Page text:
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Unintended effects of orphan product designation for rare neurological diseases

Authors

  • Sinéad M. Murphy MB, BCh, MRCPI,

    1. Medical Research Council Centre for Neuromuscular Diseases, National Hospital for Neurology and Neurosurgery and Department of Molecular Neuroscience, University College London Institute of Neurology, London, United Kingdom
    2. Department of Neurology, Adelaide and Meath Hospitals incorporating the National Children's Hospital, Tallaght, Dublin, Ireland
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  • Araya Puwanant MD,

    Corresponding author
    1. Department of Neurology, School of Medicine and Dentistry, University of Rochester Medical Center, Rochester, NY
    • Department of Neurology, University of Rochester, 601 Elmwood Avenue, Box 673, Rochester, NY 14642
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  • Robert C. Griggs MD3 and the Consortium for Clinical Investigations of Neurological Channelopathies (CINCH) and Inherited Neuropathies Consortium (INC) Consortia of the Rare Disease Clinical Research Network,

    1. Department of Neurology, School of Medicine and Dentistry, University of Rochester Medical Center, Rochester, NY
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  • the Consortium for Clinical Investigations of Neurological Channelopathies (CINCH) and Inherited Neuropathies Consortium (INC) Consortia of the Rare Disease Clinical Research Network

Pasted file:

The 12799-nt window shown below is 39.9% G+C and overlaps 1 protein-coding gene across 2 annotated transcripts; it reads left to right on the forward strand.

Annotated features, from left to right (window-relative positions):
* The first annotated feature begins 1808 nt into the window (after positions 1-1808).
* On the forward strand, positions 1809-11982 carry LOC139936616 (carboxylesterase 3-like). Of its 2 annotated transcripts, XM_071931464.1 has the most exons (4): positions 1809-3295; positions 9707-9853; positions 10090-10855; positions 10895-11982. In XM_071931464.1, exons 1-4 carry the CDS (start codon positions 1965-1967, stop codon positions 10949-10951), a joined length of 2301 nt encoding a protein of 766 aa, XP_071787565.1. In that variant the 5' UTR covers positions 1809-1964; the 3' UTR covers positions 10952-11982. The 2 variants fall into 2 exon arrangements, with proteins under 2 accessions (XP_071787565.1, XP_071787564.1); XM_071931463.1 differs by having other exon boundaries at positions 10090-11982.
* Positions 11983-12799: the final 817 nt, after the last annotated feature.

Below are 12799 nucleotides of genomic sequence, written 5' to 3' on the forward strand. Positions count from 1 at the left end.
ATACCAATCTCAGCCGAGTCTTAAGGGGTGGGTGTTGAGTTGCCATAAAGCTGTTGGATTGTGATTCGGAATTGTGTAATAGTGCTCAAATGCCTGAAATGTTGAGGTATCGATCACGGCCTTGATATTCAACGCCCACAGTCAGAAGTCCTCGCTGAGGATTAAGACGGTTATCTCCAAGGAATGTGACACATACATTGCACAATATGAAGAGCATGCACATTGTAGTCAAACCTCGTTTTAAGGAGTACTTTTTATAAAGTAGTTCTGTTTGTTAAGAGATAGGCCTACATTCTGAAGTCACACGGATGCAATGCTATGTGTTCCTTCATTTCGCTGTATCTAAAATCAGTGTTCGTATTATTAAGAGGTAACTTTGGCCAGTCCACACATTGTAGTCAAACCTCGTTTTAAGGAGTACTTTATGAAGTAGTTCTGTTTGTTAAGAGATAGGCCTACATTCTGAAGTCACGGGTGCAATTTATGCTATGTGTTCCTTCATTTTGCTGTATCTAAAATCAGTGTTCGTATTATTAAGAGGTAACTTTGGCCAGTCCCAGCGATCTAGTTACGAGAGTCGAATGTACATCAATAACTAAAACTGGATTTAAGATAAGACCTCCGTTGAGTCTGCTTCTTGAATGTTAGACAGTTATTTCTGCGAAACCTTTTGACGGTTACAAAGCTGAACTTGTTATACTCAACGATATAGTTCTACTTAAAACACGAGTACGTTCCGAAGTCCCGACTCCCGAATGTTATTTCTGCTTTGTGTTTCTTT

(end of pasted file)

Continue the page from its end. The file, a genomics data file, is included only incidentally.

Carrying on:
Abstract

Since the introduction of the Orphan Drug Act in 1983, designed to promote development of treatments for rare diseases, at least 378 orphan drugs have been approved. Incentives include financial support, tax credits, and perhaps most importantly, extended market exclusivity. These incentives have encouraged industry interest and accelerated research on rare diseases, allowing patients with orphan diseases access to treatments. However, extended market exclusivity has been associated with unacceptably high drug costs, both for newly developed drugs and for drugs that were previously widely available. We suggest that a paradoxical effect of orphan product exclusivity can be reduced patient access to existing drugs. In addition, the costs of each new drug are arguably unsustainable for patients and for the American health care system. Of all the specialties, neurology has the third highest number of orphan product designations, and neurological diseases account for at least one-fifth of rare diseases. Citing the use of tetrabenazine for chorea in Huntington disease, adrenocorticotropic hormone for infantile spasms, and enzyme replacement therapy with alglucosidase alpha for Pompe disease, we highlight these paradoxical effects. ANN NEUROL 2012;72:481–490

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